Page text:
The Faith: Book I of the Uprising Trilogy


Page 43 of 45


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A harvest moon shown through the sky, and the constant breeze trickled through the trees as our reduced family gathered for supper. In spite of her impetuous, occasionally infuriating nature, Claudette is an excellent cook. As always, her onion stew was filling, and the bread was delicious and warm. Our conversation, although reserved, flowed around the table.

"Valentine, how is your needle work?" I asked my youngest, dipping my loaf into the peppery stew. Bless her heart, the little girl perked up in her chair and beamed at me.

"Mama!" she spoke. "I have worked at the cross stitch all morning and I belie—" Her voice cut off abruptly, and glancing toward her in surprise, I saw she barely breathed. Turning my chair around to face our cottage's door, my breath caught in my startled throat as well.

A figure stood there, his form lit by the golden candlelight. He loomed for ages before stepping into the house, swiftly and violently slamming the door in his wake. It was Henri's body, but my son, unbeknownst to me then, was not present in this shade.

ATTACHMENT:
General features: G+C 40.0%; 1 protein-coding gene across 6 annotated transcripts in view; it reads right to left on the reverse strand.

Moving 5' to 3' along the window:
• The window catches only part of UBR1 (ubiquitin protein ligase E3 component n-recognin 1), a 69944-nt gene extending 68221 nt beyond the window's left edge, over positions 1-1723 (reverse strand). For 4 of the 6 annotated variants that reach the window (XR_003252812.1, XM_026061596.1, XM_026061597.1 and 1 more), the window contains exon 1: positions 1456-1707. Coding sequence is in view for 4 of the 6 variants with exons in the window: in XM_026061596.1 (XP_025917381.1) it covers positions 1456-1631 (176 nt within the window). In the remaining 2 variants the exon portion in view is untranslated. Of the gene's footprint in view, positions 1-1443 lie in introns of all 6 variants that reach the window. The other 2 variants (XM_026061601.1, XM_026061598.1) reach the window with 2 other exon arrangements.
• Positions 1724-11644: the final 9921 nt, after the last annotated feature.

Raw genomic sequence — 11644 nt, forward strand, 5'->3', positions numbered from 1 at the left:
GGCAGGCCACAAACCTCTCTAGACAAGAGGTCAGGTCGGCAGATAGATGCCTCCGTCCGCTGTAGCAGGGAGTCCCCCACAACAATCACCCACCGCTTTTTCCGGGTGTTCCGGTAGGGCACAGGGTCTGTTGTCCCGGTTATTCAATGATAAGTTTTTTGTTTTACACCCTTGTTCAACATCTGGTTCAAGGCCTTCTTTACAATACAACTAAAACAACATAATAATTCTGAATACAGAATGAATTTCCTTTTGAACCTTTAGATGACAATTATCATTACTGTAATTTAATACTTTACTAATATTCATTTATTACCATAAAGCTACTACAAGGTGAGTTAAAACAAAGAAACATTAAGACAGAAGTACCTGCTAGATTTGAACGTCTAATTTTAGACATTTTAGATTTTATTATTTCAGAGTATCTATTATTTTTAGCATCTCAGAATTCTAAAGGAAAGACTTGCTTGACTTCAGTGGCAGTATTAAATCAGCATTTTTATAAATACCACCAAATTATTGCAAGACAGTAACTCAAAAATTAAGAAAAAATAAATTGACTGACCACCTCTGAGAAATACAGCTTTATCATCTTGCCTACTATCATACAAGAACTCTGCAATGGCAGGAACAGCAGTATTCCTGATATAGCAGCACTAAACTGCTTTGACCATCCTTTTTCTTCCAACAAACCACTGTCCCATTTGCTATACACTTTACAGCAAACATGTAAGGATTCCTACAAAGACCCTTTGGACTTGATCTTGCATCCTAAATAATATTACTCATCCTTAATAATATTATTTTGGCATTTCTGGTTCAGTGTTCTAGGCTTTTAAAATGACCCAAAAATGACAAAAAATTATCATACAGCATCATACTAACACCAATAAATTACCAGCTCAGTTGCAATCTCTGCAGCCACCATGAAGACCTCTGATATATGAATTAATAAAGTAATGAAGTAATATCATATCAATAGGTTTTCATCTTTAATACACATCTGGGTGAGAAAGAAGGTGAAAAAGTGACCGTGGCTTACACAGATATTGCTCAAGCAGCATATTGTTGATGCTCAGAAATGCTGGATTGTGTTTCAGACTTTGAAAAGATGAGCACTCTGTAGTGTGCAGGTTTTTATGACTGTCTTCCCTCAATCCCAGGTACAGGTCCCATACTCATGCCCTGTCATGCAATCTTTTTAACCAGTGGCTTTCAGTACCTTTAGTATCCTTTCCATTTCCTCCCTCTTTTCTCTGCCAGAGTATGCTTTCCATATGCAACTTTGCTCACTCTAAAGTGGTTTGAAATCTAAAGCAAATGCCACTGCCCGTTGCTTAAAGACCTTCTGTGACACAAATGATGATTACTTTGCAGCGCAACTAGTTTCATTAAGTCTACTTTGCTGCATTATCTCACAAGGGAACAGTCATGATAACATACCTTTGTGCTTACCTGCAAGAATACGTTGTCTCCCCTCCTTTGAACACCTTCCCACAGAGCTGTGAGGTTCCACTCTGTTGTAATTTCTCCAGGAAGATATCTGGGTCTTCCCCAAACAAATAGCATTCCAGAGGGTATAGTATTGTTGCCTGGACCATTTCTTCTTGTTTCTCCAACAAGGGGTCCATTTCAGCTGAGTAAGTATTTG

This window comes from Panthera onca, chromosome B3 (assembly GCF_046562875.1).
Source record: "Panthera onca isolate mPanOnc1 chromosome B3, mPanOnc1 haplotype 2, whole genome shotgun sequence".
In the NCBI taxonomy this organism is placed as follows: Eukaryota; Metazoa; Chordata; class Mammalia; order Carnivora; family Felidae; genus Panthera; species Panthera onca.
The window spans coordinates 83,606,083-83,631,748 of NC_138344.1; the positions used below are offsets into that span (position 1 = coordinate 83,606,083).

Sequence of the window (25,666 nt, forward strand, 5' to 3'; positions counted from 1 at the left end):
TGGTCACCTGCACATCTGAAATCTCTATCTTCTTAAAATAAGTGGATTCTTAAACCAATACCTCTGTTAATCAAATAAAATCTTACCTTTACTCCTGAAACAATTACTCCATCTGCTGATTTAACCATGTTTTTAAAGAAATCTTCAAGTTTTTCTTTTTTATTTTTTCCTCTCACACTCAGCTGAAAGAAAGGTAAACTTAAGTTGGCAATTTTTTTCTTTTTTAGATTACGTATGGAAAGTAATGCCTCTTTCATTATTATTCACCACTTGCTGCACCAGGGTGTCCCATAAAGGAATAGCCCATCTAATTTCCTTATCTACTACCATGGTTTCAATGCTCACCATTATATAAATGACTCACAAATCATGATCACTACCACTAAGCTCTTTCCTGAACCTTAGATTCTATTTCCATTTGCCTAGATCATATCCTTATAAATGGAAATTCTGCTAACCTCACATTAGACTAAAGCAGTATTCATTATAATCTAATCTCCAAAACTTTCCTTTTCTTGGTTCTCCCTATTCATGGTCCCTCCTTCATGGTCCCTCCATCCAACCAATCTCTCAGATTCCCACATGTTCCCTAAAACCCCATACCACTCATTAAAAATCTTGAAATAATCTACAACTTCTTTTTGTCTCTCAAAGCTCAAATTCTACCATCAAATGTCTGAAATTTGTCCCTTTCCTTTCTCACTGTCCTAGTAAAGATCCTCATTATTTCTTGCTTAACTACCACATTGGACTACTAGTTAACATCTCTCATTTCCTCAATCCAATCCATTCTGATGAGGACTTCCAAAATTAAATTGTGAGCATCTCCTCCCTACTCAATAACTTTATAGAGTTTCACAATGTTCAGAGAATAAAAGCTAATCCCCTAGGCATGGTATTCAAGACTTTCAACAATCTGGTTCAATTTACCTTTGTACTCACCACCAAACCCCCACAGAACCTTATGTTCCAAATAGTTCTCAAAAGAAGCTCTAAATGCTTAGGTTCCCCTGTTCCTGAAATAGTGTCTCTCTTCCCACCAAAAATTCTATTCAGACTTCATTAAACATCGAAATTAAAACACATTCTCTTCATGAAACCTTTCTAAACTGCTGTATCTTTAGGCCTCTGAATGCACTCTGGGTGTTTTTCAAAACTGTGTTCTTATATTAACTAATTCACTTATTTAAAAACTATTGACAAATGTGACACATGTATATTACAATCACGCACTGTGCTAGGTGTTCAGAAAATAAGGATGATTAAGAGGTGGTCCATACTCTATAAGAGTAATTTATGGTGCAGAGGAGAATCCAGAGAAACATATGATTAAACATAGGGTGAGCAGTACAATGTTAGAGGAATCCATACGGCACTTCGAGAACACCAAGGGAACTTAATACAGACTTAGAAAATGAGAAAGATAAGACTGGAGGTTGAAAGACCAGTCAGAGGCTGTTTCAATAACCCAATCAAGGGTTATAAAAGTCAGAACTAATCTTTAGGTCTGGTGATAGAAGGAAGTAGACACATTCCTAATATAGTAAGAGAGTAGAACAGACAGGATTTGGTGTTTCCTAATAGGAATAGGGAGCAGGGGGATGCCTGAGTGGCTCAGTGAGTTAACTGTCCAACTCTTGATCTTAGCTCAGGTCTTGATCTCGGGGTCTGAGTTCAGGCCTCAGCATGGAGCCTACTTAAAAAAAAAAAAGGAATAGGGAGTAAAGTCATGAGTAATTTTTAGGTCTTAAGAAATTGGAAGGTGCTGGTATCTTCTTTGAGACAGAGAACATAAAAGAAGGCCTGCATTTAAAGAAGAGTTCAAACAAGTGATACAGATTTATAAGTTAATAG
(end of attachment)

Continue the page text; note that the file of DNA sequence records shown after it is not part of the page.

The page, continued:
"Henri!" I cried, my voice breaking with joy. I leapt up and rushed to embrace him. His haggard, haunted face stopped me cold. Days of unkempt stubble crept across his face like patchwork, and a massive scar cut through his pale skin along his cheek. Even in the flickering candlelight, I could see there was no life in his eyes; he stared towards the back wall, seemingly oblivious to my words.

After another rending moment, he spoke. "I am on leave. I am . . . exhausted. Good evening." At that, the phantom silently drifted towards the stairs, climbing to his old bedroom amid the rafters.













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